On Sunday morning, the Washington Post ran its bombshell story about the racist name of the a hunting camp that the Perry family has leased on and off since the early eighties. But by Monday night, when we caught up with Samuel L. Jackson at a benefit for the Children of Bellevue's Reach Out and Read Program, the actor still hadn't heard about it. So we looped him in. All things considered, he took it pretty well. In fact, he wasn't surprised at all.
NYM: What do you think about the controversy surrounding the name of Rick Perry's hunting camp?
SLJ: How do I not know about it? What's the name?
NYM: I'll show it to you.
NYM: Yes. Does that surprise you?
NYM: Really? You honestly aren't surprised?
SLJ: I grew up in the segregated South, nothing surprised me. [Laughs.] That's not surprising at all.
NYM: I guess Herman Cain came out condemning it and he caught a bunch of backlash from other Republicans.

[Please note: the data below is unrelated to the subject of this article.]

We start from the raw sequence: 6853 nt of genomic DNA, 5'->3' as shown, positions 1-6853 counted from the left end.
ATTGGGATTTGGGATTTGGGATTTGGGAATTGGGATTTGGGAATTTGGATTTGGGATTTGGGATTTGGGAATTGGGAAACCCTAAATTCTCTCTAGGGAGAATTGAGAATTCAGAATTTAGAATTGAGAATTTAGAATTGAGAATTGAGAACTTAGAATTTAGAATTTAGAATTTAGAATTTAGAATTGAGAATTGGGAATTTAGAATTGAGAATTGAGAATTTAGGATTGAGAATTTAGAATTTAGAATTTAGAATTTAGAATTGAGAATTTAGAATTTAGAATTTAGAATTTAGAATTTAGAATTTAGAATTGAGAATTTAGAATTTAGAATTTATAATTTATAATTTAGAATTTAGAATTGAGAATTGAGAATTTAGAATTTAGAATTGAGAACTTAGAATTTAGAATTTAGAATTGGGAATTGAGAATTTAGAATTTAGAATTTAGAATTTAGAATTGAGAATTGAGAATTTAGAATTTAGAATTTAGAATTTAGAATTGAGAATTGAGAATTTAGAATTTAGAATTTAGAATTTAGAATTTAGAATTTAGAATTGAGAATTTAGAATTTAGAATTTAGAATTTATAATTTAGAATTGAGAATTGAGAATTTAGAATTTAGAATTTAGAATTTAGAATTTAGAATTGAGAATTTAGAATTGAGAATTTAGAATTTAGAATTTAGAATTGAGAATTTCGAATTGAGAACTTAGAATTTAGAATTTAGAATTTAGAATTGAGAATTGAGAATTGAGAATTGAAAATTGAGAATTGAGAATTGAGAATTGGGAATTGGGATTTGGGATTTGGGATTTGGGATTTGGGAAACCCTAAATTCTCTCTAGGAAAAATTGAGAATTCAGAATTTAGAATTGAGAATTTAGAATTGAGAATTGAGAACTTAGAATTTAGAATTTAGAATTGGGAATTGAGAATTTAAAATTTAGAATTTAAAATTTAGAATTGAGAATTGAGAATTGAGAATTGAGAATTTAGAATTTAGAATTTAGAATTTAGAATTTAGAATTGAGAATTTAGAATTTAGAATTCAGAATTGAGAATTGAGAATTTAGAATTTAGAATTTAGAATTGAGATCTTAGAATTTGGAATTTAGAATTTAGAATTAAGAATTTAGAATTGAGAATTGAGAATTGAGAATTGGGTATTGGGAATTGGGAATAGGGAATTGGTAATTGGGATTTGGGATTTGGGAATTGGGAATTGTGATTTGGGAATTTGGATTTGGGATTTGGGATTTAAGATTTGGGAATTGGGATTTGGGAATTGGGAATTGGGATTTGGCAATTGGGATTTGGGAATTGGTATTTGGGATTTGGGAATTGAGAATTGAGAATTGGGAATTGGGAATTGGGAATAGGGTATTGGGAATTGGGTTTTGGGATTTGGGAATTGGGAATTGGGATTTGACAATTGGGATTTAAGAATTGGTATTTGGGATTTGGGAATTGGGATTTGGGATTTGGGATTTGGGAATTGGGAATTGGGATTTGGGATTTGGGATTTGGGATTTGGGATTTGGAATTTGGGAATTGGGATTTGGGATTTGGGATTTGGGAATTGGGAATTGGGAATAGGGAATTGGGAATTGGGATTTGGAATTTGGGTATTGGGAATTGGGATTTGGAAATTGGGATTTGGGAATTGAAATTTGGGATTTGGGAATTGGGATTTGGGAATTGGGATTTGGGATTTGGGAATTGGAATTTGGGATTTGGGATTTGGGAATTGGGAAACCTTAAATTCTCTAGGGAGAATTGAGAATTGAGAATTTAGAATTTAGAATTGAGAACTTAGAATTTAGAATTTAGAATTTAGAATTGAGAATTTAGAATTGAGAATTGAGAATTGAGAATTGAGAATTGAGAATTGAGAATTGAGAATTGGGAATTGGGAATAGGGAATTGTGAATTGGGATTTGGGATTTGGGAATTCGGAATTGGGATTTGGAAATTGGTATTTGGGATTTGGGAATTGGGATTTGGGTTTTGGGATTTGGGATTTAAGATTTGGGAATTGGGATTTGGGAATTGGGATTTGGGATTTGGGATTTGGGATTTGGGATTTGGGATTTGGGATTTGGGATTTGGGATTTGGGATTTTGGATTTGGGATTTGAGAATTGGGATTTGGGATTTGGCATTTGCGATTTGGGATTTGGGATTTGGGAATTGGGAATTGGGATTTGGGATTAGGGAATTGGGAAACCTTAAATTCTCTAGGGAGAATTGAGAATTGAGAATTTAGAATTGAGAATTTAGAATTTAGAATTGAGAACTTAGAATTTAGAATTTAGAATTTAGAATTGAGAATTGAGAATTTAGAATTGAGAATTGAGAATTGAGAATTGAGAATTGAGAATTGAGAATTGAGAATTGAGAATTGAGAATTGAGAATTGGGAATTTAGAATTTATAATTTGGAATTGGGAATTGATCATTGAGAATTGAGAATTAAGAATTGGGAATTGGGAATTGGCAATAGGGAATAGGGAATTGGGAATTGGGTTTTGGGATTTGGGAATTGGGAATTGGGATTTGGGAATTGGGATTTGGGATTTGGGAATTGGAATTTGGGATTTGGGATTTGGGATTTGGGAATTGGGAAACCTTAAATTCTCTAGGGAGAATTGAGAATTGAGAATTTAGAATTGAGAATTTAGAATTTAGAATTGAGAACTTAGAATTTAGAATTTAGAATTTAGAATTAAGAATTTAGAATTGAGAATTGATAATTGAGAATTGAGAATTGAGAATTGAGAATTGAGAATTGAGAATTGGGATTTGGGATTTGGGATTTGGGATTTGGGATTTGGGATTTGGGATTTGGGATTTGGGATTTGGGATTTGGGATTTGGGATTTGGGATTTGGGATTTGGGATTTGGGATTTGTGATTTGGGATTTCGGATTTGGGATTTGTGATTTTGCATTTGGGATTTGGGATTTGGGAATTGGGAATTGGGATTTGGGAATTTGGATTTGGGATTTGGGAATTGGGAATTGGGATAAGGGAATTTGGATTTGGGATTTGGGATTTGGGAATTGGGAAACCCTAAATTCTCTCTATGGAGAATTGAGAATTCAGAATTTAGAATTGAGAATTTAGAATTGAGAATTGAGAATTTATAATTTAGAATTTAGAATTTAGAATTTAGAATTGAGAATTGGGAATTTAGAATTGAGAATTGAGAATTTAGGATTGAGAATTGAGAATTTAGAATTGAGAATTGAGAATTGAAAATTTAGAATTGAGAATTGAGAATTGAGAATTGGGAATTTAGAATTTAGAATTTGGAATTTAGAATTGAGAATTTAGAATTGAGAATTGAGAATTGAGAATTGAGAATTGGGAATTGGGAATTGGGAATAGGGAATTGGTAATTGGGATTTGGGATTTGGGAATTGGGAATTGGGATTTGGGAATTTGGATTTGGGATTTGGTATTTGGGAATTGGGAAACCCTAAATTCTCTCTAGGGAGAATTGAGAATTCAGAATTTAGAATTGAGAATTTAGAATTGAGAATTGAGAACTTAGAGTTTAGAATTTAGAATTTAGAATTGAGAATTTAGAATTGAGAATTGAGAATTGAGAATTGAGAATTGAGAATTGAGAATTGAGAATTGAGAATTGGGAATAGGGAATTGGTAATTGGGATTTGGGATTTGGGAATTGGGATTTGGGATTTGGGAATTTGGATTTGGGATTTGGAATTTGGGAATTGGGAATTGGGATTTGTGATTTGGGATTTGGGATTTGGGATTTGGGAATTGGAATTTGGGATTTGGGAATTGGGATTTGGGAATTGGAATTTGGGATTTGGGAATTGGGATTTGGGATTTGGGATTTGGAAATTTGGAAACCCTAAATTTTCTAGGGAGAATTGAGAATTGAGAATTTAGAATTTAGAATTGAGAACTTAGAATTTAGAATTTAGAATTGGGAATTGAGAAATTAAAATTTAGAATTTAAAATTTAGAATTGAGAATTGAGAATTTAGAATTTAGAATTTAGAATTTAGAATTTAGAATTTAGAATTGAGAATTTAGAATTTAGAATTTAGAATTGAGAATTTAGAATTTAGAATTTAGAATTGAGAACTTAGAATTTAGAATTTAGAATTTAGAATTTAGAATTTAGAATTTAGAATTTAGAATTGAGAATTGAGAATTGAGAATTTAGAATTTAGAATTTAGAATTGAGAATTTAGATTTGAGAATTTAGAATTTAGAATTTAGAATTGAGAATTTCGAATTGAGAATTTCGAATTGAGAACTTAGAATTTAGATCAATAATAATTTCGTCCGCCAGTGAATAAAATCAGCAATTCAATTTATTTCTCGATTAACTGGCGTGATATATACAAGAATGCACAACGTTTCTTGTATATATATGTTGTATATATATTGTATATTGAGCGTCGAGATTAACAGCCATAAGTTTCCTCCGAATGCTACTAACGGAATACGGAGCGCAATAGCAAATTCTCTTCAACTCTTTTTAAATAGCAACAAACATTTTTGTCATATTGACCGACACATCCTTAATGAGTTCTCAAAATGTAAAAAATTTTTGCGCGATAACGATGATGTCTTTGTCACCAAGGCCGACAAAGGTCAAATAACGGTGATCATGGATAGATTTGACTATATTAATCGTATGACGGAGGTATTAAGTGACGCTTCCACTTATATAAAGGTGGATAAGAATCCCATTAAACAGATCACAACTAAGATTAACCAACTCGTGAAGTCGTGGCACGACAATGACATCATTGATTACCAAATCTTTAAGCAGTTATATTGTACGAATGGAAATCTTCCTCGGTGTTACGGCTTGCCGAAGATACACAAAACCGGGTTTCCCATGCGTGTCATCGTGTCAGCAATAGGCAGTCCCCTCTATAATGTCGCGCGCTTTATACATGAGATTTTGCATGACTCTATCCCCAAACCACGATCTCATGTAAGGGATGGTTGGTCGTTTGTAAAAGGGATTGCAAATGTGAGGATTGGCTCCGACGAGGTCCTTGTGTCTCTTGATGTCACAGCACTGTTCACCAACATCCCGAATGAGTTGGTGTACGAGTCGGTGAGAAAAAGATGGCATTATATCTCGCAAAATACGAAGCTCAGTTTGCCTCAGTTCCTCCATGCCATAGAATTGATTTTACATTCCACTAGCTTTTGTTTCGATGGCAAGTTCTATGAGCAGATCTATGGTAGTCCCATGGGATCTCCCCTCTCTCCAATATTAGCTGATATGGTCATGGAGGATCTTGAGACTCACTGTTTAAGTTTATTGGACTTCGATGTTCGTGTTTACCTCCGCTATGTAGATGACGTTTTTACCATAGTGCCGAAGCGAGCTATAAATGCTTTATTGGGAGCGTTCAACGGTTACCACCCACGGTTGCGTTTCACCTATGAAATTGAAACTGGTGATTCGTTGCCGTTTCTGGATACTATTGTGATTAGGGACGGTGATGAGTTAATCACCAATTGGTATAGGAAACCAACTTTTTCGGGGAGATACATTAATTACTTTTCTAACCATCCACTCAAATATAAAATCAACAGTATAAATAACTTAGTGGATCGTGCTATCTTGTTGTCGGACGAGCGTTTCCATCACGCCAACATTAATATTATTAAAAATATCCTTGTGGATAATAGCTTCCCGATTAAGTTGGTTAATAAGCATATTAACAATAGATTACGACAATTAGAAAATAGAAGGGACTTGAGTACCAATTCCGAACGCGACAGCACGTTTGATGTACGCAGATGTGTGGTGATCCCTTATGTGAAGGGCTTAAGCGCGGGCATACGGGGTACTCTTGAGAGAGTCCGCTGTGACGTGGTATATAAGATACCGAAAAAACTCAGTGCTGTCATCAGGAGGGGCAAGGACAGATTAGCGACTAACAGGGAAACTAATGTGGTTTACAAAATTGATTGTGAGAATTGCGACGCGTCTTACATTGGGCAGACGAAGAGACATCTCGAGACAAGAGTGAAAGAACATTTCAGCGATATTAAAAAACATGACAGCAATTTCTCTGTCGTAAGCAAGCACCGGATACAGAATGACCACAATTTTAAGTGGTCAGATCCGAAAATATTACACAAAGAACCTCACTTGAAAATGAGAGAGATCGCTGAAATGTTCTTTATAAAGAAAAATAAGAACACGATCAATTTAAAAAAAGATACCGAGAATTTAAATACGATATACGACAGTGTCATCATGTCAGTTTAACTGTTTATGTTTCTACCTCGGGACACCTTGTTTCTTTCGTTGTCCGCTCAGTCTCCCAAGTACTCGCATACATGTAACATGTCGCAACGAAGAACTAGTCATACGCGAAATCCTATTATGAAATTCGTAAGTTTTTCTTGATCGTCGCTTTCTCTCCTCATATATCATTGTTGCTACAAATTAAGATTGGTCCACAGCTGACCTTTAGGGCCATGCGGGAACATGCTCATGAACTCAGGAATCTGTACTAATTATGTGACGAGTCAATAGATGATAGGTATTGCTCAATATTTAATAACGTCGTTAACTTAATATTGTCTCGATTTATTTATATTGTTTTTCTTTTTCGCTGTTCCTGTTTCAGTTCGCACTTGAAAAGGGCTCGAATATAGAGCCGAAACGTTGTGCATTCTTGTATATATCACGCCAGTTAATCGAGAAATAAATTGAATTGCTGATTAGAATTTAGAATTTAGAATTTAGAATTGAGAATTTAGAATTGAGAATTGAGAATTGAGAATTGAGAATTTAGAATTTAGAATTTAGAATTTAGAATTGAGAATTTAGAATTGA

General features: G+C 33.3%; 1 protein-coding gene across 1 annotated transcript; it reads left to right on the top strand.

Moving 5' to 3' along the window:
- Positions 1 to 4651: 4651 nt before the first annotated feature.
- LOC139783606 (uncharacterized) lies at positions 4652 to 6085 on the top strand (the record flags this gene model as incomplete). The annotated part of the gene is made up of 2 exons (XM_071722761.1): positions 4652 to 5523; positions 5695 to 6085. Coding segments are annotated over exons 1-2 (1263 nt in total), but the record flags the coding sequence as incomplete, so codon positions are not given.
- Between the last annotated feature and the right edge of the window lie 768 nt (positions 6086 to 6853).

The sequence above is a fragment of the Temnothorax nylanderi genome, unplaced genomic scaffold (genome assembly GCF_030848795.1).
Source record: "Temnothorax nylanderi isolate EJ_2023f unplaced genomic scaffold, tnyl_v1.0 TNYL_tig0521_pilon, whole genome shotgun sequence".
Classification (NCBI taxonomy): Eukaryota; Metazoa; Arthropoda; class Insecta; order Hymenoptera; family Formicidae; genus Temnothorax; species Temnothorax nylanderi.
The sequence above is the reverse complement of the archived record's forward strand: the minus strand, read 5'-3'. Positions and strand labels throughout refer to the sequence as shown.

SLJ: Well, that's just what they're going to do. But it's not going to hurt Perry's reputation in a whole lot of places, so it's not a big deal.
NYM: You don't think so?
SLJ: He'll be fine.
NYM: You don't think he'll be affected by this scandal?
SLJ: No! Are you serious? He's a Republican and this is America.
NYM: Can you elaborate?
SLJ: He'll actually gain respect from a lot of people that he didn't have respect from before. He'll be all right.
While we were on the subject, we asked Jackson if he agreed with fellow thespian Morgan Freeman, who caused something of a ruckus recently after he claimed that the tea party is racist. "It’s pretty obvious what they are," Jackson told us. "The division of the country is not about the government having too much power. I think everything right now is geared toward getting that guy out of office, whatever that means," he said, echoing Freeman. "It’s not politics. It is not economics. It all boils down to pretty much to race. It is a shame."